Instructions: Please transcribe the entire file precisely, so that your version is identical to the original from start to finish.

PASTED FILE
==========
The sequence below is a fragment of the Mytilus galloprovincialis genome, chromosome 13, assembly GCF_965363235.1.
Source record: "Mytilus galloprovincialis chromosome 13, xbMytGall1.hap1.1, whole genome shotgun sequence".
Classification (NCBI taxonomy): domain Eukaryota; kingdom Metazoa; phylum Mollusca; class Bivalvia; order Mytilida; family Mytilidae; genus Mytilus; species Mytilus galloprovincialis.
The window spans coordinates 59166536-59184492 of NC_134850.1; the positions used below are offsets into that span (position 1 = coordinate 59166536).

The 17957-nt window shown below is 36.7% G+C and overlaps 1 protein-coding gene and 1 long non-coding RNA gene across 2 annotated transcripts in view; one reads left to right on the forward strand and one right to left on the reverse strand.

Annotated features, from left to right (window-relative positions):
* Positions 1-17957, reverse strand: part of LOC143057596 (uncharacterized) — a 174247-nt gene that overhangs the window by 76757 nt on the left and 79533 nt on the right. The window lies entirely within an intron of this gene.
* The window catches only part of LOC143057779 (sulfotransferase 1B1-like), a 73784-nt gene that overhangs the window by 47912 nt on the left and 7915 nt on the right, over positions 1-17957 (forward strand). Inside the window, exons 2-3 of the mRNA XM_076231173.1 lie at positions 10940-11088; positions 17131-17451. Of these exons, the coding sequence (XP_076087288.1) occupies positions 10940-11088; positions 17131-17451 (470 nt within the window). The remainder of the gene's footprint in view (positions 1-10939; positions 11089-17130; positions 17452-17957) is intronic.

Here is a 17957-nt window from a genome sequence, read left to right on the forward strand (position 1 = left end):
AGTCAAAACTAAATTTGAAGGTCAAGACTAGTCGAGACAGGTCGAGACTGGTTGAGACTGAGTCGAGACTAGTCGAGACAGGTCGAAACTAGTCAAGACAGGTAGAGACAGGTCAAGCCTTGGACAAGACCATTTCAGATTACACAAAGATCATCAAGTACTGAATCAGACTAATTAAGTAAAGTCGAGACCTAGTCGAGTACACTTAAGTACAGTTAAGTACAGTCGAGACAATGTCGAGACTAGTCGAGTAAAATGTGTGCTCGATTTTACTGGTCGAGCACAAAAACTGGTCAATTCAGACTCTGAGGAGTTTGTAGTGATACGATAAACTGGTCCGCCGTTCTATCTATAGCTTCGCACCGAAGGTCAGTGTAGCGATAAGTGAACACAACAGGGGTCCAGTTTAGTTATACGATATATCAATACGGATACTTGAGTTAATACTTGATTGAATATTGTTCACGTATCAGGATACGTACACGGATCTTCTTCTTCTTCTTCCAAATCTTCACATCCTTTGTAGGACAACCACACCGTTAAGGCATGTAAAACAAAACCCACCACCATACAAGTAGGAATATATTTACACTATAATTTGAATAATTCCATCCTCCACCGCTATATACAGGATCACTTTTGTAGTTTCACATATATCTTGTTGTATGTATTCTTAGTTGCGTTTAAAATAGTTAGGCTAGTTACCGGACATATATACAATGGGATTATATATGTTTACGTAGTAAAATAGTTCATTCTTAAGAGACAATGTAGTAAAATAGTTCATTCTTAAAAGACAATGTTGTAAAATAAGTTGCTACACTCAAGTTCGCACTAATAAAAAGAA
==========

The sequence below is a fragment of the Mytilus galloprovincialis genome, chromosome 13, assembly GCF_965363235.1.
Source record: "Mytilus galloprovincialis chromosome 13, xbMytGall1.hap1.1, whole genome shotgun sequence".
Classification (NCBI taxonomy): domain Eukaryota; kingdom Metazoa; phylum Mollusca; class Bivalvia; order Mytilida; family Mytilidae; genus Mytilus; species Mytilus galloprovincialis.
The window spans coordinates 59166536-59184492 of NC_134850.1; the positions used below are offsets into that span (position 1 = coordinate 59166536).

The 17957-nt window shown below is 36.7% G+C and overlaps 1 protein-coding gene and 1 long non-coding RNA gene across 2 annotated transcripts in view; one reads left to right on the forward strand and one right to left on the reverse strand.

Annotated features, from left to right (window-relative positions):
* Positions 1-17957, reverse strand: part of LOC143057596 (uncharacterized) — a 174247-nt gene that overhangs the window by 76757 nt on the left and 79533 nt on the right. The window lies entirely within an intron of this gene.
* The window catches only part of LOC143057779 (sulfotransferase 1B1-like), a 73784-nt gene that overhangs the window by 47912 nt on the left and 7915 nt on the right, over positions 1-17957 (forward strand). Inside the window, exons 2-3 of the mRNA XM_076231173.1 lie at positions 10940-11088; positions 17131-17451. Of these exons, the coding sequence (XP_076087288.1) occupies positions 10940-11088; positions 17131-17451 (470 nt within the window). The remainder of the gene's footprint in view (positions 1-10939; positions 11089-17130; positions 17452-17957) is intronic.

Here is a 17957-nt window from a genome sequence, read left to right on the forward strand (position 1 = left end):
AGTCAAAACTAAATTTGAAGGTCAAGACTAGTCGAGACAGGTCGAGACTGGTTGAGACTGAGTCGAGACTAGTCGAGACAGGTCGAAACTAGTCAAGACAGGTAGAGACAGGTCAAGCCTTGGACAAGACCATTTCAGATTACACAAAGATCATCAAGTACTGAATCAGACTAATTAAGTAAAGTCGAGACCTAGTCGAGTACACTTAAGTACAGTTAAGTACAGTCGAGACAATGTCGAGACTAGTCGAGTAAAATGTGTGCTCGATTTTACTGGTCGAGCACAAAAACTGGTCAATTCAGACTCTGAGGAGTTTGTAGTGATACGATAAACTGGTCCGCCGTTCTATCTATAGCTTCGCACCGAAGGTCAGTGTAGCGATAAGTGAACACAACAGGGGTCCAGTTTAGTTATACGATATATCAATACGGATACTTGAGTTAATACTTGATTGAATATTGTTCACGTATCAGGATACGTACACGGATCTTCTTCTTCTTCTTCCAAATCTTCACATCCTTTGTAGGACAACCACACCGTTAAGGCATGTAAAACAAAACCCACCACCATACAAGTAGGAATATATTTACACTATAATTTGAATAATTCCATCCTCCACCGCTATATACAGGATCACTTTTGTAGTTTCACATATATCTTGTTGTATGTATTCTTAGTTGCGTTTAAAATAGTTAGGCTAGTTACCGGACATATATACAATGGGATTATATATGTTTACGTAGTAAAATAGTTCATTCTTAAGAGACAATGTAGTAAAATAGTTCATTCTTAAAAGACAATGTTGTAAAATAAGTTGCTACACTCAAGTTCGCACTAATAAAAAGAA